Step 5: Painting
I used weatherboard sealant-grade silicone and ran a bead along all internal edges.
(I couldn't find any decent fillers and this was supposedly good for sealing against wood).
I then painted a white primer inside and out and finished with two coats of exterior grade paint.
I initially forgot to mention that I have used several layers of clear pond paint on the inside.
I'll try to summarise the details:
I had Pond paint left over from a fish-pond-in-a-wine-barrel project that I never used it for (turns out the fish were okay in wine-soaked wood and the wood in the wine barrel expanded enough to hold water!).
The pond paint container lists it as non-toxic and suitable for constant exposure to wet areas.
I wasn't 100% convinced that it was perfect or perfectly safe to grow veggies in, but a> I had it sitting there and b> I didn't find any better alternatives for looking.
Similar commercial applications I found used tar to seal wine barrels. Tar doesn't smell great to me, so I can't imagine it being great for your food to grown in.
Thanks to MikeyNCat for reminding me to post this update.
Step 6: Drain Hole and Tap
I then drilled out a drainage hole and added some small gauge pipe with thread.
(see pictures 1, 2 and 3)
Before filling with dirt, I put some excess weed matting I had from another job inside.
(see picture 4)
Step 7: Adding Dirt and Plants
I used the no-dig gardening method to fill the cart.
I figured it would be lighter and provide plenty of organic matter.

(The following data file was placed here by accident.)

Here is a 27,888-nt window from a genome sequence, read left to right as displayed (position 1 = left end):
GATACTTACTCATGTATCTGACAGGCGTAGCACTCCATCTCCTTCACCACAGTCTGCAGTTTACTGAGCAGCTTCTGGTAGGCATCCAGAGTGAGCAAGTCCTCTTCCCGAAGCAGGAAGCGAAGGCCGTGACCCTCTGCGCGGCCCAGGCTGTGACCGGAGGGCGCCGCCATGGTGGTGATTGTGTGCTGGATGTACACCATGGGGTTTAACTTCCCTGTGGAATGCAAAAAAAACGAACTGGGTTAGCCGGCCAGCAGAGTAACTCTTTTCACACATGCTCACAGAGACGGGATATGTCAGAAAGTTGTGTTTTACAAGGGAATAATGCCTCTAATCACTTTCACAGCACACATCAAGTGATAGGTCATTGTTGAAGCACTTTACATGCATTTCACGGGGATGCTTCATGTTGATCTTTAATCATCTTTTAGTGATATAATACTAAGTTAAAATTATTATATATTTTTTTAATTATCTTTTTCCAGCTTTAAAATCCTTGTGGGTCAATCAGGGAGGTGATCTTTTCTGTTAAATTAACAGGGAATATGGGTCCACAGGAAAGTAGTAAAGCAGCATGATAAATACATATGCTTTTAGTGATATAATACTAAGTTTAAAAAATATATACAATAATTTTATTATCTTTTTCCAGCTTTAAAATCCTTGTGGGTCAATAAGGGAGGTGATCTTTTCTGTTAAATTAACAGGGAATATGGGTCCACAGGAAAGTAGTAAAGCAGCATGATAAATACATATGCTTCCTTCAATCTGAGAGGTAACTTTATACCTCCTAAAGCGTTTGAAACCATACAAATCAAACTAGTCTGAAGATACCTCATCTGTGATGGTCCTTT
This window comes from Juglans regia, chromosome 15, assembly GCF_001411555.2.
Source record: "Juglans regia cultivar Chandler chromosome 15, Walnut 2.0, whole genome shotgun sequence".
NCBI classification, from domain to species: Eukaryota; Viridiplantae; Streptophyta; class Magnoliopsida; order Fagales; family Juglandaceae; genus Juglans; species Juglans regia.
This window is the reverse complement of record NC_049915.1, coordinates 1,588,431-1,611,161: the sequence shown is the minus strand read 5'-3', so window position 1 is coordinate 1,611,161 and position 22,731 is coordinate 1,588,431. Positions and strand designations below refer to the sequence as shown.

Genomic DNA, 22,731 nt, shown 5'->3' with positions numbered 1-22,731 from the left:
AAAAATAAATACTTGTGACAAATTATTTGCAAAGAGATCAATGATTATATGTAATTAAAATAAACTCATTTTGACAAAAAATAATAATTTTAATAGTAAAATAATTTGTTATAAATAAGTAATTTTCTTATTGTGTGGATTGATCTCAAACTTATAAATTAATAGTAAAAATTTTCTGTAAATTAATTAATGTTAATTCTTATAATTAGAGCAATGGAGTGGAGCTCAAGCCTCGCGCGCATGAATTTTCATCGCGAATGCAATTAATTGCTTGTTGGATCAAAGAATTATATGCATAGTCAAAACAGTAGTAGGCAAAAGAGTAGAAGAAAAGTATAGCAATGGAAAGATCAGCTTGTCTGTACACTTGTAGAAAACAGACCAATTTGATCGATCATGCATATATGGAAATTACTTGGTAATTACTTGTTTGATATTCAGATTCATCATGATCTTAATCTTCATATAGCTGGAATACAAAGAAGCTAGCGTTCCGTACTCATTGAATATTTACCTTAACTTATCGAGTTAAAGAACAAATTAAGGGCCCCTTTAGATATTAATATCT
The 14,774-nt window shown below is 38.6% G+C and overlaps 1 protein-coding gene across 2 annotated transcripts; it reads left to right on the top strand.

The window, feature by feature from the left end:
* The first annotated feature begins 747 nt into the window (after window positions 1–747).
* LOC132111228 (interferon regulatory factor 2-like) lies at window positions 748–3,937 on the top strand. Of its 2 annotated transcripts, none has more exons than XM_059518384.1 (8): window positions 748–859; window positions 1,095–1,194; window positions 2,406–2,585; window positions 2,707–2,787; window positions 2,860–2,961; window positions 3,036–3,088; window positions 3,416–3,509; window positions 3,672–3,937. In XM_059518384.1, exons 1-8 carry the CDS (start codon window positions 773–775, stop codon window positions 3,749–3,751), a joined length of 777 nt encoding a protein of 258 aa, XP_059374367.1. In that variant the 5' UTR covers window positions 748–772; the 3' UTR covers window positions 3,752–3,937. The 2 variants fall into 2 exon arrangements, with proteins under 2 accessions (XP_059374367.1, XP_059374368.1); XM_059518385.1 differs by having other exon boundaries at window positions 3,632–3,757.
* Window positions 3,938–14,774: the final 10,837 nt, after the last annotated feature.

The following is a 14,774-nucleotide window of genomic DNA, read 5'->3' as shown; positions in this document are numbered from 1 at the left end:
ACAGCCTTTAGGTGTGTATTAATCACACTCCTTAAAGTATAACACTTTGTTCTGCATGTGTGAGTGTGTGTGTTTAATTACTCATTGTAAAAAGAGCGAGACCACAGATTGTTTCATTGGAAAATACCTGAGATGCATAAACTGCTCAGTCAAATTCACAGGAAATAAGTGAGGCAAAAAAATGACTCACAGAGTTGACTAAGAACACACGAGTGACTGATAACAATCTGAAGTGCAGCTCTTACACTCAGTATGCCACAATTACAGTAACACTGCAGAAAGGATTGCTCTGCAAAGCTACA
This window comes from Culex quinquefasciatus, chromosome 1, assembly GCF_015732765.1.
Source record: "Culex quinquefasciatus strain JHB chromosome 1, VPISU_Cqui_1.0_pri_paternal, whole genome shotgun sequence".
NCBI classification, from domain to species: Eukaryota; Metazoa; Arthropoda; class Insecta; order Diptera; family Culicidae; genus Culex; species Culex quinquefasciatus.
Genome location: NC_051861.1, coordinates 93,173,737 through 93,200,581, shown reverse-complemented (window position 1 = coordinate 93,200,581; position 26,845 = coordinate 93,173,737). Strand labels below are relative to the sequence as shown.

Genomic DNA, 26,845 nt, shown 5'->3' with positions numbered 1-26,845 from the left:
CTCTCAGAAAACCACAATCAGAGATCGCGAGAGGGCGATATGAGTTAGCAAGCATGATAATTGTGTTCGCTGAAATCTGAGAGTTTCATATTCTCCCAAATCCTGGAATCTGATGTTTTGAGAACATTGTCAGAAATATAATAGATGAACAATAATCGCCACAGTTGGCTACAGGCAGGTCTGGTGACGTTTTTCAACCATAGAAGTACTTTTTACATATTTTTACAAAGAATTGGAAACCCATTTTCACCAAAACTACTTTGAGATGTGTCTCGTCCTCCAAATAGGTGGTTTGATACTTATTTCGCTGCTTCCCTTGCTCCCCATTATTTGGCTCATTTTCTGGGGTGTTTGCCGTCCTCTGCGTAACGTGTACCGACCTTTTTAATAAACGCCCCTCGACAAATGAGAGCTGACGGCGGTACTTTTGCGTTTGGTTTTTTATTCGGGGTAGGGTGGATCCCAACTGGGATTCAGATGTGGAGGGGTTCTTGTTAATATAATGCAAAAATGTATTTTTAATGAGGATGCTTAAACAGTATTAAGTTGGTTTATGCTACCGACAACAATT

There is a lot of internet information out there on this, so I won't go into it other than to say I used something like:
a layer of lucerne
a layer of fertilizer
a layer of pea straw
a layer of fertilizer
a layer of dirt and compost
a layer of sugar cane mulch
Step 8: Final Thoughts and What I Would Change, What I Would Add...
It worked pretty well, plants grew and we were happy - but there were a couple of issues and things I would change.
It is heavy-
So heavy in fact that the rubber on the first set of wheels I bought (rated at 70KGS each) ended up warping off the wheel. The rich soil holds a lot of moisture - good for the plants but bad for your back.
The drainage hole is good and allowed us to capture and recycle the water, but..
Beware that dirt, compost and fertilizer creates a pretty potent brown liquid that is very smelly and attracts flies. BUT.. you can dilute it and reuse it. Saving that precious water.
I very quickly added a tap so I could control when/how it was drained.
If I did it again, I would make it shorter and possibly narrower. Say 1.5m x 80cm.
This would fix issues with weight.
I would change the design so the wheels were larger and on the outside, rather than underneath - making them more of a feature than an afterthought.
By the way, I always had some other ideas to add to the cart, but have not yet put them into play:
A frame work over the top to assist with netting (to protect from birds) or a tarpaulin (to protect from the sun or heavy rain).
Fold out side tables for potting, picking or your cup of tea.
Tool hooks for holding tools while you are working.
Participated in the